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Plaid Dress Shirt - EXCEL FR® ComforTouch® - 6.5 oz.

Plaid Dress Shirt - EXCEL FR® ComforTouch® - 6.5 oz.
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HRC 2 Arc Rating ATPV 8.7 calories/cm²
Fabric EXCEL FR® ComforTouch® Flame-resistant, 6.5 oz. (220 g/m²) 88% Cotton / 12% Nylon
Size S-3XL
Banded, topstitched, button-down collar › One chest pocket with button closure and sewn-in pencil stall › Full side seam gusset › Placket front with button closure › Topstitched cuff with button closure › Tailored sleeve placket › Women’s style has darts for a true female look and fit > Bulwark reseller hang tag
Care Home Wash

Color Style Size
Red/Navy Plaid SLG8RN S-3XL / Long: M-3XL
Navy/Khaki Plaid SLG8NK S-3XL / Long: M-3XL
Hunter/Navy Plaid SLG8HN S-3XL / Long: M-3XL
Red/Khaki Plaid SLG8RK S-3XL / Long: M-3XL
  • Keith D.
  • Maintenance Coordinator
  • 02/06/14 at 10AM

These are the best fitting work shirts that Bulwark manufactures. They are the perfect weight for all year use and are the only shirts that fit perfectly. Comments(1) Hide Comments

  • Gary
  • 03/18/14 at 6AM

I have to thank you for the efforts you've put in peninng this website. I am hoping to see the same high-grade blog posts by you later on as well. In fact, your creative writing abilities has inspired me to get my own blog now

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  • darrel s.
  • refinery supervision
  • wichita falls, tx
  • 04/03/13 at 7PM

Not real happy with this product, I bought this type shirt in dec. last year, it has already got a hole in pocket, and frayed around the cuffs and colar. Comments(1) Hide Comments

  • Bulwark Team
  • 04/23/13 at 10AM

Darrel S., thank you for taking the time to review our SLG8. We truly value your opinion and we apologize that we did not meet your expectations. The quality and protection of our garments is our top priority. We would like to further discuss the specifics of your industry, the care and maintenance of the garment, and how we can make this up to you. Expect an email from us soon.

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  • Chad A.
  • 03/10/13 at 3PM

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  • Theresa
  • 10/15/13 at 9PM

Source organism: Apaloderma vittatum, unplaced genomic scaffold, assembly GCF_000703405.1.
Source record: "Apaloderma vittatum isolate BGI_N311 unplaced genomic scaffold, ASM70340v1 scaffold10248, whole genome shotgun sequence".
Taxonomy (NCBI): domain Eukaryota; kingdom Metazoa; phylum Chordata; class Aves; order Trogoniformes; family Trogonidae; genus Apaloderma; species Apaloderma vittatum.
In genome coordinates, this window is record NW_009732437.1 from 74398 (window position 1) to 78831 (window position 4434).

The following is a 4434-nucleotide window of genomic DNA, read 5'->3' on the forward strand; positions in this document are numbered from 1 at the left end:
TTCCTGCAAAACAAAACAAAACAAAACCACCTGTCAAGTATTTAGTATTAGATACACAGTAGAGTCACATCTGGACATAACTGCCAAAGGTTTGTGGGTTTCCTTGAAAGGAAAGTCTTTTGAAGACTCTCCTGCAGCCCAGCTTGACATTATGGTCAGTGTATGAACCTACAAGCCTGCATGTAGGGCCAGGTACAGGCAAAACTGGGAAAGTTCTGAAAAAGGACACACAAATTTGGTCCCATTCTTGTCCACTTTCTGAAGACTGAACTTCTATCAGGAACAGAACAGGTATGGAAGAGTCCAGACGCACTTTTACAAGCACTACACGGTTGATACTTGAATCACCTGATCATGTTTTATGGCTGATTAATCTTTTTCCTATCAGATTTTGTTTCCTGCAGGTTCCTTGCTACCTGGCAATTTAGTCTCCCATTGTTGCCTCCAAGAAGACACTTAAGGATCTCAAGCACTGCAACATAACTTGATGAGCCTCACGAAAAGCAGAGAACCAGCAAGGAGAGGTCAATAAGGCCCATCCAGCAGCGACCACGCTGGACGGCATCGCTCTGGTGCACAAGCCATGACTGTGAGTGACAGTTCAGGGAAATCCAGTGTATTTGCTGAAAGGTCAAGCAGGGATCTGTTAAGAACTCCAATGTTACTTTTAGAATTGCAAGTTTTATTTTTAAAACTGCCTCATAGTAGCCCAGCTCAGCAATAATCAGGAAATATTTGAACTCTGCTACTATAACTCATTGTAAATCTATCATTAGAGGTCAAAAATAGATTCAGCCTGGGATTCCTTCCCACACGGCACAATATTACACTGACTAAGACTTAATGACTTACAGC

Your mention of srtess getting ingrained into the nervous system brought to mind something I read long ago that the mind writes deeply into the body.In light of that, a bit of an update and some further info:About 1.5 years ago, I threw out my back from, of all things, a sneeze. The affected area is between the lower shoulder blades, roughly in the level of the lower third of the sternum. Since then, I have had a myriad of back issues. And yes, lots of srtess over the job, money, health, etc. A year ago, I went in to the hospital with an incredible amount of pain across my back and a lot of pressure at/under the diaphragm EKG, echocardiogram and srtess test all came back ok. I believe it may have been a muscle spasm connected with the back issue above. When I try to employ good posture, I tend to get a stabby pain in the affected vertebra. Stretching the back or using a foam roller to get the vertebra to pop' tends to relieve things for a short time, but there is no lasting relief. I get many muscle knots along the upper spine and between the shoulder blades that I try to roll out using the foam roller or tennis balls with limited success. My heating pad is my new best friend. I also get occasional spasms in the upper abdominals / diaphragm that feel almost like a hiccup up into my chest quite alarming to feel that as you're drifting off to sleep.On the foam angel, once my arms get out to about 90 degrees, it gets very hard to keep my shoulders down/relaxed and it feels almost like someone has grasped the bottom of my sternum and is lifting it up. I get pain through the front of the deltoid where it attaches to the humerus, wrapping through the gap between the deltoid and bicep and around the outside of the bicep into the low tricep. After a moment longer, my hand will usually start to twitch and the whole arm gets a tingly/electic shock feeling, usually accompanied by a pain to the inside of the shoulder blade. The left side is probably twice the intensity of the right side with these symptoms. Once I move my arms back down, the symptoms go away and I'm left with some residual tenderness at the outside edges of the sternum where the ribs attach, actual spots painful to the touch as if I've bruised myself.

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